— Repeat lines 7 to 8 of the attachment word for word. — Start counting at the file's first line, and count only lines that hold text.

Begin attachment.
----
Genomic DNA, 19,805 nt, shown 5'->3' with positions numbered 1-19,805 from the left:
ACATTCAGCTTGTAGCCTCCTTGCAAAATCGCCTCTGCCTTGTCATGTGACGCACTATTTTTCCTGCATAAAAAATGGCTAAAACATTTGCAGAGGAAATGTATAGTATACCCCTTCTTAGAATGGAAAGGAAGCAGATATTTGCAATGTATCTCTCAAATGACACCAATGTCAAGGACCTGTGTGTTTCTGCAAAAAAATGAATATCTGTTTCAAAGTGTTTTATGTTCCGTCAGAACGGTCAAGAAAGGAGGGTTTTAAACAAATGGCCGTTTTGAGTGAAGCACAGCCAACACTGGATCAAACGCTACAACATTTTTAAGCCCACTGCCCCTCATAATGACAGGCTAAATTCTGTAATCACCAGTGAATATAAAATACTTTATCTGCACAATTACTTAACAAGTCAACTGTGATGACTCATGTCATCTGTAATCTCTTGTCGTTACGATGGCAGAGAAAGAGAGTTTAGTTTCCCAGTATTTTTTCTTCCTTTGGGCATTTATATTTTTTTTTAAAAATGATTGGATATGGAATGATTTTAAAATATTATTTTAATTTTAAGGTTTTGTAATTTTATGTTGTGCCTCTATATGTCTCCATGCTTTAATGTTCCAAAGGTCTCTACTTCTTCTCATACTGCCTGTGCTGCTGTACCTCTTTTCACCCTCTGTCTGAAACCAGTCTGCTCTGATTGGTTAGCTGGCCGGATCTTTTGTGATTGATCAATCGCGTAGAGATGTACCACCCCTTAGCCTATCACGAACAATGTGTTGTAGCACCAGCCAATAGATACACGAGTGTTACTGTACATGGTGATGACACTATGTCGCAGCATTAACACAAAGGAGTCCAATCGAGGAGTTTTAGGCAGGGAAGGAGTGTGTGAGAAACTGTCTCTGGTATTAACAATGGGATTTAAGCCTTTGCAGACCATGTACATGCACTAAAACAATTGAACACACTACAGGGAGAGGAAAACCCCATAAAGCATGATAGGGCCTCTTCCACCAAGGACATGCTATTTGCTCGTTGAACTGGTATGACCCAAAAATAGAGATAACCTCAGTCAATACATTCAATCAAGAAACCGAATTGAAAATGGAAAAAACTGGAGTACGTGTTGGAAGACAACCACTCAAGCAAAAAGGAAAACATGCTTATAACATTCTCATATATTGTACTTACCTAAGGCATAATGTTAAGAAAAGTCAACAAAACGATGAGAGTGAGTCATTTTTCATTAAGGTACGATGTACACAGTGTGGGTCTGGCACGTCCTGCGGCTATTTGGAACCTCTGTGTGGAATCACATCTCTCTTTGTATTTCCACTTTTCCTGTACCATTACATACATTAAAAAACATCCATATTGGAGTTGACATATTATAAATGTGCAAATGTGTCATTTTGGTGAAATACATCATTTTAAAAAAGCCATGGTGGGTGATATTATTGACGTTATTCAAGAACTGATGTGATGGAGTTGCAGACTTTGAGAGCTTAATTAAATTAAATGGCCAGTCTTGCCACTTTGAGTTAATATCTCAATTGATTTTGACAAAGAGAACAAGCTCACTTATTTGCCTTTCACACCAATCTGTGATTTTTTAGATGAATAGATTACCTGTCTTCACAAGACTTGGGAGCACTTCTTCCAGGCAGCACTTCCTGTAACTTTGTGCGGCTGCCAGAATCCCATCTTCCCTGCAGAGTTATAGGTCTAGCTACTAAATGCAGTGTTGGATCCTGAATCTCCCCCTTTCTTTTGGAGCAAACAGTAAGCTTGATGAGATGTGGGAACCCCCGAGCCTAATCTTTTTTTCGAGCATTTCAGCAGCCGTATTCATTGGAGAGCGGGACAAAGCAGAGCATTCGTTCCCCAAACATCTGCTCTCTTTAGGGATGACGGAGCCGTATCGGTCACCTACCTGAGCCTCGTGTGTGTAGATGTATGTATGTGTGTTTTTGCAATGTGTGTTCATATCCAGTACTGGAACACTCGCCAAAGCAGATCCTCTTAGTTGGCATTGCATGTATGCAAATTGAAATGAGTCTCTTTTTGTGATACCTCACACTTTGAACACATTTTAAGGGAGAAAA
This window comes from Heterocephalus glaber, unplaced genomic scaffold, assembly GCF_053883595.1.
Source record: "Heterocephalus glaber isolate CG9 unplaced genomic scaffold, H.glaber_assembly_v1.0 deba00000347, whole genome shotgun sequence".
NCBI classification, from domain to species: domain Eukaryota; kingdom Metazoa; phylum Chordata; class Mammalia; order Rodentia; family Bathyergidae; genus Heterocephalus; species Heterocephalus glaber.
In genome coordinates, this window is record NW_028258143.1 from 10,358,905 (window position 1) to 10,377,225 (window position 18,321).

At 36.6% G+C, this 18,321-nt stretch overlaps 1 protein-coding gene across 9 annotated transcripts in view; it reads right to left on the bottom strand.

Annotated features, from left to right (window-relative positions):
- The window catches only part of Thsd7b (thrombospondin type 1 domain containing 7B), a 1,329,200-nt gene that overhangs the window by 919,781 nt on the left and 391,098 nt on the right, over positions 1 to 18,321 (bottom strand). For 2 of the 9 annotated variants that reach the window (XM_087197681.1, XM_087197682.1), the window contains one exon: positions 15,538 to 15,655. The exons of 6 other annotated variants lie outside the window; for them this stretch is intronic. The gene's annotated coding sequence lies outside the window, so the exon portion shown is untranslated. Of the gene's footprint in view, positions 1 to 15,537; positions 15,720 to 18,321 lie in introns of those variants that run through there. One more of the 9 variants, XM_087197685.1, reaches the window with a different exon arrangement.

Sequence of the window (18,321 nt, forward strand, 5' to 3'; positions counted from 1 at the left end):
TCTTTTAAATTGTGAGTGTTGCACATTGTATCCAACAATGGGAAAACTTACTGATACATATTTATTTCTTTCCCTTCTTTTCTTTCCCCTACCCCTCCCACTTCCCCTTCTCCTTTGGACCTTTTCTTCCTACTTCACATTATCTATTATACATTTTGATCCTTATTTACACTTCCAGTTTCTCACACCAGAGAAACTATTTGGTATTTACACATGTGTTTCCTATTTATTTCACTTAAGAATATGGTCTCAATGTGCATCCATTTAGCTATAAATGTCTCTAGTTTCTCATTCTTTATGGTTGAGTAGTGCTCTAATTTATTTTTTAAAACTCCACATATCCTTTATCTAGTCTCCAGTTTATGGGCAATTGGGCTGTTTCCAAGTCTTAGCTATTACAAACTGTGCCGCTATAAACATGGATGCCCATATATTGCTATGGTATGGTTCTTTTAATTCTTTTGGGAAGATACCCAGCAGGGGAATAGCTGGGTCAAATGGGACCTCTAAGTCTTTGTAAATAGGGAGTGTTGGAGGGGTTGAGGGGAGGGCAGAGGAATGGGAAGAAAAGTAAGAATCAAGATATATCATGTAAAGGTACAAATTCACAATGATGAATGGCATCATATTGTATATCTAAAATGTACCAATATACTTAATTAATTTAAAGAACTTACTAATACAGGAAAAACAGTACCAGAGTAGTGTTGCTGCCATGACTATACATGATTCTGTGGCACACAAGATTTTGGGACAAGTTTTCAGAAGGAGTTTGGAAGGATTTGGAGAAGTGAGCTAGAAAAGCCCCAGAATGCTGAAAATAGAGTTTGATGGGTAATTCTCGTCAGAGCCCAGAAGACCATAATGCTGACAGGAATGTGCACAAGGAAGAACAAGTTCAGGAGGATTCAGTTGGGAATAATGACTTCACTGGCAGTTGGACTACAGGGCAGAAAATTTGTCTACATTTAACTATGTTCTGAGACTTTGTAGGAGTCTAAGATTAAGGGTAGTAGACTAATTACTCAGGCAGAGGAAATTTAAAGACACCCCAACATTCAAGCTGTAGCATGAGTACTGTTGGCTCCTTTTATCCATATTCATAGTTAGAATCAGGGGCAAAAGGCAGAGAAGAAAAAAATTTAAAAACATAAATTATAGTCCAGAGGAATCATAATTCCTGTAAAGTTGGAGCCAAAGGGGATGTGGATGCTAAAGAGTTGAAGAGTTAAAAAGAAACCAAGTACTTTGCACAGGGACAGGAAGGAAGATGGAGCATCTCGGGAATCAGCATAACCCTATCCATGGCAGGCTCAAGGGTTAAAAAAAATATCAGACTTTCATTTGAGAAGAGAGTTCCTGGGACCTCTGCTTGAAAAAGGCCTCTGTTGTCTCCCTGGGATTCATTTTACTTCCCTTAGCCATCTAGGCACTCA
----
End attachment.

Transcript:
At 36.6% G+C, this 18,321-nt stretch overlaps 1 protein-coding gene across 9 annotated transcripts in view; it reads right to left on the bottom strand.

Annotated features, from left to right (window-relative positions):